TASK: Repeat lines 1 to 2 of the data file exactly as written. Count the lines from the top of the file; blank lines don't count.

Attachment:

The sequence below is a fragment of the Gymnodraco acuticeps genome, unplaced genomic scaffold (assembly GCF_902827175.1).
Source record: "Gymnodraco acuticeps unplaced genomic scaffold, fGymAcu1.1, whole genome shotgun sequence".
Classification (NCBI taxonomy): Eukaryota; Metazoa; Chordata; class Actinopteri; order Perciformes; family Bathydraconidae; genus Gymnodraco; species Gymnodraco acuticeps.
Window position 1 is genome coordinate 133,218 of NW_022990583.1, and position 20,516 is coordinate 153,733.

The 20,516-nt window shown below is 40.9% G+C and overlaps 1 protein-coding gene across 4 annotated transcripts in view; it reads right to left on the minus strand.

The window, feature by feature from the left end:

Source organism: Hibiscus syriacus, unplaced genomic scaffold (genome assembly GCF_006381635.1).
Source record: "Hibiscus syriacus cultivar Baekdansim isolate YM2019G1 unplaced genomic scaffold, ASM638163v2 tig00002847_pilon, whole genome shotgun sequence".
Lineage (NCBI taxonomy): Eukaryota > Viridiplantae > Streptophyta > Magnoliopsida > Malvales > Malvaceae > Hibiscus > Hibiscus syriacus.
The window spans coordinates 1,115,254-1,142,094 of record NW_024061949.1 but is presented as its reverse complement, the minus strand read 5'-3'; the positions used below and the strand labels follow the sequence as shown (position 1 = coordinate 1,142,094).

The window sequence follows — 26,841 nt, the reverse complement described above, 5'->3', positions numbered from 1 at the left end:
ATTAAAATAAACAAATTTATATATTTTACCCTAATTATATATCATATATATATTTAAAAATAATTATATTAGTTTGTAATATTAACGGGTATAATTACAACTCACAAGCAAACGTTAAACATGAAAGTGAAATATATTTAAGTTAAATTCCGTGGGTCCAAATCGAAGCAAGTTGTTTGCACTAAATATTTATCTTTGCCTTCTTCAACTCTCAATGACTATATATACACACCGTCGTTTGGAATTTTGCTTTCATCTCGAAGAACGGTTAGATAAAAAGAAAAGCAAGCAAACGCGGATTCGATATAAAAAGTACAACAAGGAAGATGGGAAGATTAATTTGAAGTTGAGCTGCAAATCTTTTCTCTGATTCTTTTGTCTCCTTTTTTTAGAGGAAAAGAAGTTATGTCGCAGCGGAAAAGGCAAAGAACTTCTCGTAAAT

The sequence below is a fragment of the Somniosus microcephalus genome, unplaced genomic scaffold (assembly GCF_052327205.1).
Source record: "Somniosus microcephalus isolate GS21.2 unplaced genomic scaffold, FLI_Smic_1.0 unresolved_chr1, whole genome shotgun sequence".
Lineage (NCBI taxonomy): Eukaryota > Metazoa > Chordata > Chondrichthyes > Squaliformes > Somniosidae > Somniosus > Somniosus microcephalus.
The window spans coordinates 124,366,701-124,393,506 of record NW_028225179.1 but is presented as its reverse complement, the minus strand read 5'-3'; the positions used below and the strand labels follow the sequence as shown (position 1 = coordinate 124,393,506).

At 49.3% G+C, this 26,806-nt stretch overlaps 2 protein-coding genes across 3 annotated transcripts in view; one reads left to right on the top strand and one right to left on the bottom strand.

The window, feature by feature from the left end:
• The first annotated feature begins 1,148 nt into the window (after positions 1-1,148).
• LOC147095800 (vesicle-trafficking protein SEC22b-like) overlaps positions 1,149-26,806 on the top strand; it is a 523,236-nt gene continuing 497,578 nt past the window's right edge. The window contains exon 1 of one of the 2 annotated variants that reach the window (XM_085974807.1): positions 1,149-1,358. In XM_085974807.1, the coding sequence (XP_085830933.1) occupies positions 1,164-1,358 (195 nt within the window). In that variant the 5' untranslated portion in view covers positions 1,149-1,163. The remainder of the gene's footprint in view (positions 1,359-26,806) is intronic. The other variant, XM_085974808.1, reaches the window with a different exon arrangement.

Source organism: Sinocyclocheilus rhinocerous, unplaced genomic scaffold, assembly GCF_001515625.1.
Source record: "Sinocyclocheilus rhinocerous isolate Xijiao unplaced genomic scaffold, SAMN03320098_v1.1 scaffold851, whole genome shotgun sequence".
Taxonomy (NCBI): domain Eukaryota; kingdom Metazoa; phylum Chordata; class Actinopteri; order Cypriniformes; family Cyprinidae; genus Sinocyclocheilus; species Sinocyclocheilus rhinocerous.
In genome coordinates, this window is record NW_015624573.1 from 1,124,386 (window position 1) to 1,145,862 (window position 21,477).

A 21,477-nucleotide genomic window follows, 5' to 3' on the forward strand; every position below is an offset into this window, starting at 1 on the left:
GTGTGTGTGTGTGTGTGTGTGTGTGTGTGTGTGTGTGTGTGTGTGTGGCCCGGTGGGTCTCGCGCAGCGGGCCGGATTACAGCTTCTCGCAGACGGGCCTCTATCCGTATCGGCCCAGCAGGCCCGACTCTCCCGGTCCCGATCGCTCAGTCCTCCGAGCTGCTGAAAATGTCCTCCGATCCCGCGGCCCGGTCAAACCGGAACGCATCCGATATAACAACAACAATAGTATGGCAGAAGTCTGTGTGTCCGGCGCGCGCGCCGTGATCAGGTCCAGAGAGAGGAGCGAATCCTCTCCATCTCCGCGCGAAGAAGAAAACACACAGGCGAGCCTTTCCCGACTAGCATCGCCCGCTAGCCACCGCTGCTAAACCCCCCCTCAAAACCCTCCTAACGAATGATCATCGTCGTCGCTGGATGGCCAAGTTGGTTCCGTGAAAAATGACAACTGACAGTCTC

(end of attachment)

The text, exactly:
The sequence below is a fragment of the Gymnodraco acuticeps genome, unplaced genomic scaffold (assembly GCF_902827175.1).
Source record: "Gymnodraco acuticeps unplaced genomic scaffold, fGymAcu1.1, whole genome shotgun sequence".